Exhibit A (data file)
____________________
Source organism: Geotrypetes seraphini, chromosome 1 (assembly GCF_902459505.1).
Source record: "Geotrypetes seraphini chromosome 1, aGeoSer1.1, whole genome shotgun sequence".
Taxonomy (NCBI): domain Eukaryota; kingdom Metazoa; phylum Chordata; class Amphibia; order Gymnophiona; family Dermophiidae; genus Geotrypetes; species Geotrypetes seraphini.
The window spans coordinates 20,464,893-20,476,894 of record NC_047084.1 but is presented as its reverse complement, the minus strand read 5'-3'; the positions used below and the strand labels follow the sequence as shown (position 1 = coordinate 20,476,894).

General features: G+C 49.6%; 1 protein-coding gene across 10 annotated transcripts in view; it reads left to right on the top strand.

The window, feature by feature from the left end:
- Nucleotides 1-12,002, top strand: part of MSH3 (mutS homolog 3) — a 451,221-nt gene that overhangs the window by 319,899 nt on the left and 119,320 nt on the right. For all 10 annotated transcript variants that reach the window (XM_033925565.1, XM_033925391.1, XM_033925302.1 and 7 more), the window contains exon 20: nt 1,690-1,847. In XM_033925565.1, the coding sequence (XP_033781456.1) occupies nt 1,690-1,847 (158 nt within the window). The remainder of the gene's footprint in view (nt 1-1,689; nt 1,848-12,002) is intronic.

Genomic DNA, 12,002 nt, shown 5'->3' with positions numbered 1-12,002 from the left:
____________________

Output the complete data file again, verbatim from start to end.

Source organism: Geotrypetes seraphini, chromosome 1 (assembly GCF_902459505.1).
Source record: "Geotrypetes seraphini chromosome 1, aGeoSer1.1, whole genome shotgun sequence".
Taxonomy (NCBI): domain Eukaryota; kingdom Metazoa; phylum Chordata; class Amphibia; order Gymnophiona; family Dermophiidae; genus Geotrypetes; species Geotrypetes seraphini.
The window spans coordinates 20,464,893-20,476,894 of record NC_047084.1 but is presented as its reverse complement, the minus strand read 5'-3'; the positions used below and the strand labels follow the sequence as shown (position 1 = coordinate 20,476,894).

General features: G+C 49.6%; 1 protein-coding gene across 10 annotated transcripts in view; it reads left to right on the top strand.

The window, feature by feature from the left end:
- Nucleotides 1-12,002, top strand: part of MSH3 (mutS homolog 3) — a 451,221-nt gene that overhangs the window by 319,899 nt on the left and 119,320 nt on the right. For all 10 annotated transcript variants that reach the window (XM_033925565.1, XM_033925391.1, XM_033925302.1 and 7 more), the window contains exon 20: nt 1,690-1,847. In XM_033925565.1, the coding sequence (XP_033781456.1) occupies nt 1,690-1,847 (158 nt within the window). The remainder of the gene's footprint in view (nt 1-1,689; nt 1,848-12,002) is intronic.

Genomic DNA, 12,002 nt, shown 5'->3' with positions numbered 1-12,002 from the left: